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Korean Film Festival highlights

Iona Salter

Fri Sep 09 2011

A Barefoot Dream, Korean Film Festival in Australia 2011
A Barefoot Dream, Korean Film Festival in Australia 2011

Kim Tae-kyun's A Barefoot Dream is based on the true story of a down-and-out ex-footabller who finds purpose coaching a team of kids in East Timor

FESTIVALS showcasing the cinema of Australia’s neighbours have really taken off in recent years, with international students keen for a reminder of home flocking to their screenings. The latest addition? The Korean Film Festival, which, after its debut in Sydney last year, is now heading south to include Melbourne in the fun.

Kim Tae-kyun’s A Barefoot Dream will open the festival this Saturday at ACMI cinemas, next to Federation Square. The film is based on the true story of Kim Shin-hwan, a former professional football player who moved to East Timor and ended up coaching the talented but disadvantaged national youth team.

The film, which features a cameo by East Timorese Prime Minister Xanana Gusmao, was Korea’s official submission for Best Foreign Language Film at last year’s Oscars. Tickets to the screening include entry to the festival’s gala opening for drinks and finger food.


There’s a lot on offer for action fans including 2010 Korean box-office chart-topper The Man from Nowhere, the political action-thriller Secret Reunion, and the critically-acclaimed J.S.A: Joint Security Area.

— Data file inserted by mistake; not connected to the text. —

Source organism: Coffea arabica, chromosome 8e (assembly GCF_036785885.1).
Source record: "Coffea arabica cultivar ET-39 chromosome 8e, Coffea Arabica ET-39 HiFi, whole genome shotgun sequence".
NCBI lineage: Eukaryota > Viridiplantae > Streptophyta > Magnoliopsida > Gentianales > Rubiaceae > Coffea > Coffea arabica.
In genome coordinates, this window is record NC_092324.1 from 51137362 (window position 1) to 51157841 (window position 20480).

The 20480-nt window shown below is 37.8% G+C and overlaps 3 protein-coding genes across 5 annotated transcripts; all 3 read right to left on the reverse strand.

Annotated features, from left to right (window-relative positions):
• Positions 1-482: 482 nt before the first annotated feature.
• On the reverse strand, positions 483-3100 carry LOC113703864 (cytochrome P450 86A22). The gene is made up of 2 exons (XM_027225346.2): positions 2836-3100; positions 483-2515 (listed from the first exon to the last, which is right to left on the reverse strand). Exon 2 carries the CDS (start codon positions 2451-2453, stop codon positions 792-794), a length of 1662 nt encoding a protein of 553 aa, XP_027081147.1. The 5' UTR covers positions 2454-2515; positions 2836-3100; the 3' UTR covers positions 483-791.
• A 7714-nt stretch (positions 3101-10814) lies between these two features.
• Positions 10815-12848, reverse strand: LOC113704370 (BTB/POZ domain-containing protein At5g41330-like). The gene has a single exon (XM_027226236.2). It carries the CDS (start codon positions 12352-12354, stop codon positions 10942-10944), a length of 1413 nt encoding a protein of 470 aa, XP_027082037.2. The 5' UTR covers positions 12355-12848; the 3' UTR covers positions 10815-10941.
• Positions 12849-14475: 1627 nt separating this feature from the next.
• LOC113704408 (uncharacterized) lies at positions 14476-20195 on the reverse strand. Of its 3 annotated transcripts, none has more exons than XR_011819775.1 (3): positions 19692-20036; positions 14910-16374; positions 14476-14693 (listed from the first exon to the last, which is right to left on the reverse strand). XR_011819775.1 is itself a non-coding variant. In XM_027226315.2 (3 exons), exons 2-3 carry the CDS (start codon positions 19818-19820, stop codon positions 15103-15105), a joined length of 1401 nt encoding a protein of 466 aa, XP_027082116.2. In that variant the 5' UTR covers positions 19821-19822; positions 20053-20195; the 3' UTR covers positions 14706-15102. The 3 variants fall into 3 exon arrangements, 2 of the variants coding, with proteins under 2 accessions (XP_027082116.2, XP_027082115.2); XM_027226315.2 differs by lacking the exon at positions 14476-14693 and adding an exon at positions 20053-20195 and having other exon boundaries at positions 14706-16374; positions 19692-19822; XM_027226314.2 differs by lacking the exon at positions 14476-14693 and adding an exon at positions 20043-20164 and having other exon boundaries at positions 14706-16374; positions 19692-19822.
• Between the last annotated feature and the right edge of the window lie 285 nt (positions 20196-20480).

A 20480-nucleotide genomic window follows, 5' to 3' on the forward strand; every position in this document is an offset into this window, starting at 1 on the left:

But for a light-hearted finale, the festival will close on Tuesday evening with a screening of Shim’s Family, a comedy about an eccentric and dysfunctional Korean family. This is the second feature from director Jeong Yoon-cheol, who once honed his skills while studying in Australia.


Unfortunately the Young Korean Filmmakers in Australia competition has stayed rather Sydney-centric this year, with the winners announced during the Sydney leg of the festival back in August. Sydney University of Technology student Andrew Lee scored both the Metro Screen YKFA First Prize and the University of Sydney Audience Award for his 12 minute filmSecond From the Right, which explores illegal prostitution of Korean women in Australia, while Tae Ho Yun took out the University of Sydney Jury Prize for Pure White Ground.

The festival will also host a forum on the emerging role of Korean cinema downunder, with industry insiders sharing their views.

Kim Hye-su as the aunt in the dysfuctional Shim family

A still from J.S.A: Joint Security Area, which broke Korean box-office receords when it was released a decade ago

The Korean Film Festival is running from 10-13 September at ACMI cinemas. Tickets to the screenings cost $14 for adults and $12 for students. For more information or to view the schedule visit the website.